You call me ‘promiscuous,’ I call you ‘dishonest,’ a poly person tells the average person who believes that monogamy is the only natural way to love.
You call me ‘denialist,’ I call you ‘believer,’ a dissident person tells the average person who believes that HIV is the only cause of AIDS.
When you call AIDS Dissidents by their own name you exercise leadership in the sexual freedom movement.
Alternative lovestyle communities ignore AIDS Dissidence at their own peril.
From private conversations
It’s the Holiday Season and G’s classes are almost over. “This is when the exciting part of my work begins,” she tells me on the phone. “Why?”
“Well, in this case, for example, I have to fend off all the accusations of ‘denialism’ my latest book earned me. I get to be called ‘radioactive’ by those in my own community, my fluid-bonding tales get mistaken for irresponsible behavior, and the political dissidence I present in relation to health science, immunity, and infection gets mistaken for some kind of generic denial that AIDS ever existed or that it affected our queer communities at all.”
“You got yourself in trouble again, G,” I respond. “I can’t leave you alone for a minute and you manage to stir up some controversial mess around yourself.”
“This time I really didn’t do it on purpose,” she replies. “It was upon me before I knew it and I actually got tempered by last year’s events and handled it quite well.”
“Good for you,” I say. “Are you sure you don’t need any help?”
“I need lots of help, and I’m getting it, many are coming to my rescue. And you can pitch in as well.”
“Tell me what it’s about first.”
“OK. Well, you remember last year when Poly Pride invited me to read in
, at Greensocks Bookstore, from my memoir Eros? I had contacted the store first, then a whole panel of poly writers came together. And, on the spur of the moment, I decided to read from the chapters where I describe my shock when I first heard that the cause of AIDS was still uncertain, that clouds of doubt were gathering on the official hypothesis, and that when the brunt of this impacted me, I could not get any sleep for two nights and felt a bit like a philistine, wondering when I had stopped asking questions?” Bluewich Village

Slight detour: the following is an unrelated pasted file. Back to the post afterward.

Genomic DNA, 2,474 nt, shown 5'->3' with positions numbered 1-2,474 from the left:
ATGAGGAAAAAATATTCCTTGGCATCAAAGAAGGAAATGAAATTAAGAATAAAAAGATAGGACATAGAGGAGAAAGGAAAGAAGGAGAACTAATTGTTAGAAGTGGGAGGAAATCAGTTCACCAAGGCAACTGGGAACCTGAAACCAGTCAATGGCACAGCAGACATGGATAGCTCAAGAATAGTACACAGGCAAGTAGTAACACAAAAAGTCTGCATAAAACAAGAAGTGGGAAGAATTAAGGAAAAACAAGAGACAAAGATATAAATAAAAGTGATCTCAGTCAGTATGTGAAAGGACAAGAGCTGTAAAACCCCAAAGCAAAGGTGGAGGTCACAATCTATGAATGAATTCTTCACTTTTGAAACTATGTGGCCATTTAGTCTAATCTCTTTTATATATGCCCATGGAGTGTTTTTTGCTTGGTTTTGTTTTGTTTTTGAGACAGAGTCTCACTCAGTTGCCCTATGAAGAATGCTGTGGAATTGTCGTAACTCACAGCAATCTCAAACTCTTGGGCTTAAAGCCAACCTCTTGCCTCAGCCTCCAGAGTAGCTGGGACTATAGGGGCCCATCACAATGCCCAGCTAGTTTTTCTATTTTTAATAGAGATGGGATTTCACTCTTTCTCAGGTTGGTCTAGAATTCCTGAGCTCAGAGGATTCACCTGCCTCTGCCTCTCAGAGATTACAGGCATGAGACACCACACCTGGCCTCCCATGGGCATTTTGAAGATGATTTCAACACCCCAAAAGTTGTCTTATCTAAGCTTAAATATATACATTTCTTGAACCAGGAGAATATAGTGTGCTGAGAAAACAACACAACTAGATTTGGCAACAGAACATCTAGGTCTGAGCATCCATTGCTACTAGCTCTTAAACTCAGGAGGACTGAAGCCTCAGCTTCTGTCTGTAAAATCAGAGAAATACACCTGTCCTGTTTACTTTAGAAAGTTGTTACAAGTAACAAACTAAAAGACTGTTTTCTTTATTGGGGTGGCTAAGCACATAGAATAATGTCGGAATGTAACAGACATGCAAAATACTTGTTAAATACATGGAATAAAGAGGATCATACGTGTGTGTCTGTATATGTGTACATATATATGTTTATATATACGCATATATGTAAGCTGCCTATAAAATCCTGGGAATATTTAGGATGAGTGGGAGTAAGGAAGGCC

“Yeah, I remember how humiliated you felt when you were told that the organization would publicly distance itself from the content of your reading, and then realized it went well beyond that, publicly decrying you and branding your works as dangerous to civil society and public health.”
“Right, and I also felt very bad, because, in the same way that I was shocked when I first heard about the International AIDS Dissidence Movement, several people in the audience were shocked as well--some were speakers that day, and had lost close relatives to AIDS. And obviously I realized that my choice had ruined their day. I got a vague sense of how long it would take for the community to even begin to metabolize the content of what I read. And I was mostly concerned about taking attention away from the keynote speaker of the day--who was especially hurt--with the effect that the mutual admiration we had for each other’s work all of a sudden evaporated as we became positioned on opposite ends of the controversy.”
“You were especially concerned about her. All right, then what? Is this all?”
“No, no, of course not, there is a lot more to the story. Are you interested? Ready? Tell me if it’a a good time for us to talk.”
“Sure, now you made me curious--go ahead.”
“Well, a whole profusion of email apologies ensued after that day, including mine. The main accuser was never heard from in that context though. I did feel the brunt of public humiliation for a while, until a Poly Leadership Summit was organized and I participated. The whole episode was not touched upon again directly, even though, I felt, it was an undertow of tension below the surface.”
End of Part One, G Tale # 5
End of Part One, G Tale # 5
Disclaimer: This Tale does not constitute medical advice in any way. Readers are invited to consult their own healers and health care providers.
References: For scholarly and scientific references to contents and theories referred to in this dialog, refer to Gaia & the New Politics of Love, whose bibliography lists all sources involved.